OCR recommends IT asset inventory for HIPAA compliance


doctor at laptop

The Office of Civil Rights (OCR) recently issued its Summer 2020 Cybersecurity Newsletter to recommend that health care providers and business associates create information technology (IT) asset inventories in order to track where electronic health information (ePHI) is located within their organization. OCR has found that providers frequently do not know where all of their ePHI is located, which creates problems for compliance with risk analysis requirements under the HIPAA Security Rule. 

OCR explains that providers should create system-wide IT asset inventories that comprehensively list all of their organization’s assets. That list should include sufficient descriptive information to aid in location of ePHI, including identifying asset names and types, software versions, locations and the individual responsible for the asset. OCR specifically recommends that the IT asset inventory include:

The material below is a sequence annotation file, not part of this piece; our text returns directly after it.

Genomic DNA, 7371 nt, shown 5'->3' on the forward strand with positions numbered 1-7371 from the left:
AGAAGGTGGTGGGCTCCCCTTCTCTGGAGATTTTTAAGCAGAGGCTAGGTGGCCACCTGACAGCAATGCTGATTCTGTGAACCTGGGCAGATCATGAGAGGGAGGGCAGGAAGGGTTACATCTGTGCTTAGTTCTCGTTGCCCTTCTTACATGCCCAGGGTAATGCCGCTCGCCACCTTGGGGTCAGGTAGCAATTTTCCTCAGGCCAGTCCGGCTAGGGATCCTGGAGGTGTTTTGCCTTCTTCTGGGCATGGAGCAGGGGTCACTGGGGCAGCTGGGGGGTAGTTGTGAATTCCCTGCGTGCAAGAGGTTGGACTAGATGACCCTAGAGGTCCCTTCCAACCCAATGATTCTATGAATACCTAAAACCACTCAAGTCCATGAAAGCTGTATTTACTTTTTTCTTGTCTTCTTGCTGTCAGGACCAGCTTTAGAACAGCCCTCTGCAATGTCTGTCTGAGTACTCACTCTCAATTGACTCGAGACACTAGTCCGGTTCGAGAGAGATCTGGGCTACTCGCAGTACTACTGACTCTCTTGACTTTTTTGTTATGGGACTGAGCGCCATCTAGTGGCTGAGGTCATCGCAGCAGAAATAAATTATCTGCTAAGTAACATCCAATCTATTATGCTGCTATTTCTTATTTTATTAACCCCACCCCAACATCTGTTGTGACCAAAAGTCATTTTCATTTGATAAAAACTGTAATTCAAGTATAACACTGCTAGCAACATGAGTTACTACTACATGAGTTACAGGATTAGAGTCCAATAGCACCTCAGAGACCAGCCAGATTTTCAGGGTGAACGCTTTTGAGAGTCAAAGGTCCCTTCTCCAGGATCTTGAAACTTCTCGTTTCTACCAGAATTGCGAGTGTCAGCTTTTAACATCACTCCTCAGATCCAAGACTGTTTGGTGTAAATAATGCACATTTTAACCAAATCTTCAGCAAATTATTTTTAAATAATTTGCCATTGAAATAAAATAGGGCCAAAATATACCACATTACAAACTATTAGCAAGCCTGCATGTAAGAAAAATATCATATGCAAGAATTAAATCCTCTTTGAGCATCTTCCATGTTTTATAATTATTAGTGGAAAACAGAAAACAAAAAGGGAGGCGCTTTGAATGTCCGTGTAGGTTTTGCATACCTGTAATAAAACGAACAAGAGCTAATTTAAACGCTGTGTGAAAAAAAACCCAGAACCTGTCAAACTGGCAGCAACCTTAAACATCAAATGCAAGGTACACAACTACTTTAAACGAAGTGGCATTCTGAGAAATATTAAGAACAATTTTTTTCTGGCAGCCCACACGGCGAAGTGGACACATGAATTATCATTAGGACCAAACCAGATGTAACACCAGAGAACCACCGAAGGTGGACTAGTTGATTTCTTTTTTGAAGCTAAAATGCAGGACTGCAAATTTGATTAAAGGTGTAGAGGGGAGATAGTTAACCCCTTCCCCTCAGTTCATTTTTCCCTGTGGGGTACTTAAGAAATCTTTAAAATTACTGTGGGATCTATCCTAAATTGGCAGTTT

• Hardware assets: Physical elements of the organization’s networks and systems, including electronic devices and media.
  • Software assets: Programs or applications that run on the hardware assets, including databases, email and financial record systems, backup solutions, and anti-malware tools.
  • Data assets: ePHI that is created, received, maintained, or transmitted on the network or with the hardware assets.

IT asset inventories should also consider IT assets that may not be involved in storing or processing ePHI as those assets may still present a method of intrusion into an organization’s IT systems. 

Understanding where your organization stores ePHI is essential to conducting an accurate and thorough risk analysis as required by HIPAA. OCR’s newsletter also notes additional benefits of IT asset inventories, such as compliance with the requirement to track movement of electronic media in and out of facilities. Additionally, IT asset inventories can aid organizations in tracking necessary software updates to devices and compliance with security polices, such as password changes.  

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